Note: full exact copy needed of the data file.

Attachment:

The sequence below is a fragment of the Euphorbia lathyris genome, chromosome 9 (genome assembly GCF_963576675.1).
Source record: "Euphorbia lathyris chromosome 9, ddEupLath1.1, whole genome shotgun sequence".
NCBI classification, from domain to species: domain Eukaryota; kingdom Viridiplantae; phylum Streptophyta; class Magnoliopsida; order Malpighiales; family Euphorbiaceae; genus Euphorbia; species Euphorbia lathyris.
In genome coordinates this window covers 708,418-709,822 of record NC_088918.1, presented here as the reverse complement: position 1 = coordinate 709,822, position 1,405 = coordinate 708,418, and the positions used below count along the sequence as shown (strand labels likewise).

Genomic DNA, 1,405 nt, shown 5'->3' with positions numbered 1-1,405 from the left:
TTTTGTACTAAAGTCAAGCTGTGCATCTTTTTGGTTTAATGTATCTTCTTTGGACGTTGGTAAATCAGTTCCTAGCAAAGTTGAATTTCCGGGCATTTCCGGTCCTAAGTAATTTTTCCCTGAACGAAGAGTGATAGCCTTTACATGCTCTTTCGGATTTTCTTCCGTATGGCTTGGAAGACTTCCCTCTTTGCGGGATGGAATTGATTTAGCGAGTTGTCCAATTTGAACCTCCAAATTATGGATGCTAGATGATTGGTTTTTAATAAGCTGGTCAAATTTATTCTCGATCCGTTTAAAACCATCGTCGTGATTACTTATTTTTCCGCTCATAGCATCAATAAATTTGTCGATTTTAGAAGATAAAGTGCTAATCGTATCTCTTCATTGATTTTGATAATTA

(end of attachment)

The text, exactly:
The sequence below is a fragment of the Euphorbia lathyris genome, chromosome 9 (genome assembly GCF_963576675.1).
Source record: "Euphorbia lathyris chromosome 9, ddEupLath1.1, whole genome shotgun sequence".
NCBI classification, from domain to species: domain Eukaryota; kingdom Viridiplantae; phylum Streptophyta; class Magnoliopsida; order Malpighiales; family Euphorbiaceae; genus Euphorbia; species Euphorbia lathyris.
In genome coordinates this window covers 708,418-709,822 of record NC_088918.1, presented here as the reverse complement: position 1 = coordinate 709,822, position 1,405 = coordinate 708,418, and the positions used below count along the sequence as shown (strand labels likewise).

Genomic DNA, 1,405 nt, shown 5'->3' with positions numbered 1-1,405 from the left:
TTTTGTACTAAAGTCAAGCTGTGCATCTTTTTGGTTTAATGTATCTTCTTTGGACGTTGGTAAATCAGTTCCTAGCAAAGTTGAATTTCCGGGCATTTCCGGTCCTAAGTAATTTTTCCCTGAACGAAGAGTGATAGCCTTTACATGCTCTTTCGGATTTTCTTCCGTATGGCTTGGAAGACTTCCCTCTTTGCGGGATGGAATTGATTTAGCGAGTTGTCCAATTTGAACCTCCAAATTATGGATGCTAGATGATTGGTTTTTAATAAGCTGGTCAAATTTATTCTCGATCCGTTTAAAACCATCGTCGTGATTACTTATTTTTCCGCTCATAGCATCAATAAATTTGTCGATTTTAGAAGATAAAGTGCTAATCGTATCTCTTCATTGATTTTGATAATTA